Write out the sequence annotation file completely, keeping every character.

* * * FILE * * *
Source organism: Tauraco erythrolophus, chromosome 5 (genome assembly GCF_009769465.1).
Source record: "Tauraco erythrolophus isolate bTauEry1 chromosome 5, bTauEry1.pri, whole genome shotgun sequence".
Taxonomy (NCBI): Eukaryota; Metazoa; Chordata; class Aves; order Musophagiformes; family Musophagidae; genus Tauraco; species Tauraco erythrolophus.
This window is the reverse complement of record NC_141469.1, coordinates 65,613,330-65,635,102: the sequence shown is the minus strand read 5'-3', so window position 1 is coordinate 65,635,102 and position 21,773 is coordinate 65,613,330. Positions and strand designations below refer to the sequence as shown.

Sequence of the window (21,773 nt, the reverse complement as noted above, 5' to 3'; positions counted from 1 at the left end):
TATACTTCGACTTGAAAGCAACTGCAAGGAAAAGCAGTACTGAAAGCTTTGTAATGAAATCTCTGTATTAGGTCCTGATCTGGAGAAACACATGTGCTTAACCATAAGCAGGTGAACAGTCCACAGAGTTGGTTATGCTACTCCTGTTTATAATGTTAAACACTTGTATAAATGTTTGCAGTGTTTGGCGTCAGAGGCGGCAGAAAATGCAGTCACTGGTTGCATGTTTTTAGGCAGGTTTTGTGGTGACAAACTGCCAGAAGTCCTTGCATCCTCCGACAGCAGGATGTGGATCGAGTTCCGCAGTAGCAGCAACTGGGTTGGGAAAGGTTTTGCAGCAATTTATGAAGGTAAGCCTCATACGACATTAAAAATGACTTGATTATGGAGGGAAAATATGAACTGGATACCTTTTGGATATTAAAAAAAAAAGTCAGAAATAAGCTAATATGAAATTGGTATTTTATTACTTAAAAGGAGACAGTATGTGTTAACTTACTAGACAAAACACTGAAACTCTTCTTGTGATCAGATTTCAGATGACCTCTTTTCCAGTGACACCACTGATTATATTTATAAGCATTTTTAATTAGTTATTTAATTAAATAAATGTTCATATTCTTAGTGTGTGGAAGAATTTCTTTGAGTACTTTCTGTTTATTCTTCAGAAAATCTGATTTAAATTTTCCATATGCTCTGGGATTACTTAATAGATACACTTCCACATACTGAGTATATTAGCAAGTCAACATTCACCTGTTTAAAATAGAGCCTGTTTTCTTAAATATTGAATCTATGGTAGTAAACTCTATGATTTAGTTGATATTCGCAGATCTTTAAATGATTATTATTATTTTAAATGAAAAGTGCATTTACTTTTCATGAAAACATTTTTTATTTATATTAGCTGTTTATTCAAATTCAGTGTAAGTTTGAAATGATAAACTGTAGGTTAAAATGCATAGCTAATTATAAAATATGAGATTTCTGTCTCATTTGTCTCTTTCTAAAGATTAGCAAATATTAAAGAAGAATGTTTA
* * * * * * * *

Source organism: Tauraco erythrolophus, chromosome 5 (genome assembly GCF_009769465.1).
Source record: "Tauraco erythrolophus isolate bTauEry1 chromosome 5, bTauEry1.pri, whole genome shotgun sequence".
Taxonomy (NCBI): Eukaryota; Metazoa; Chordata; class Aves; order Musophagiformes; family Musophagidae; genus Tauraco; species Tauraco erythrolophus.
This window is the reverse complement of record NC_141469.1, coordinates 65,613,330-65,635,102: the sequence shown is the minus strand read 5'-3', so window position 1 is coordinate 65,635,102 and position 21,773 is coordinate 65,613,330. Positions and strand designations below refer to the sequence as shown.

Sequence of the window (21,773 nt, the reverse complement as noted above, 5' to 3'; positions counted from 1 at the left end):
TATACTTCGACTTGAAAGCAACTGCAAGGAAAAGCAGTACTGAAAGCTTTGTAATGAAATCTCTGTATTAGGTCCTGATCTGGAGAAACACATGTGCTTAACCATAAGCAGGTGAACAGTCCACAGAGTTGGTTATGCTACTCCTGTTTATAATGTTAAACACTTGTATAAATGTTTGCAGTGTTTGGCGTCAGAGGCGGCAGAAAATGCAGTCACTGGTTGCATGTTTTTAGGCAGGTTTTGTGGTGACAAACTGCCAGAAGTCCTTGCATCCTCCGACAGCAGGATGTGGATCGAGTTCCGCAGTAGCAGCAACTGGGTTGGGAAAGGTTTTGCAGCAATTTATGAAGGTAAGCCTCATACGACATTAAAAATGACTTGATTATGGAGGGAAAATATGAACTGGATACCTTTTGGATATTAAAAAAAAAAGTCAGAAATAAGCTAATATGAAATTGGTATTTTATTACTTAAAAGGAGACAGTATGTGTTAACTTACTAGACAAAACACTGAAACTCTTCTTGTGATCAGATTTCAGATGACCTCTTTTCCAGTGACACCACTGATTATATTTATAAGCATTTTTAATTAGTTATTTAATTAAATAAATGTTCATATTCTTAGTGTGTGGAAGAATTTCTTTGAGTACTTTCTGTTTATTCTTCAGAAAATCTGATTTAAATTTTCCATATGCTCTGGGATTACTTAATAGATACACTTCCACATACTGAGTATATTAGCAAGTCAACATTCACCTGTTTAAAATAGAGCCTGTTTTCTTAAATATTGAATCTATGGTAGTAAACTCTATGATTTAGTTGATATTCGCAGATCTTTAAATGATTATTATTATTTTAAATGAAAAGTGCATTTACTTTTCATGAAAACATTTTTTATTTATATTAGCTGTTTATTCAAATTCAGTGTAAGTTTGAAATGATAAACTGTAGGTTAAAATGCATAGCTAATTATAAAATATGAGATTTCTGTCTCATTTGTCTCTTTCTAAAGATTAGCAAATATTAAAGAAGAATGTTTA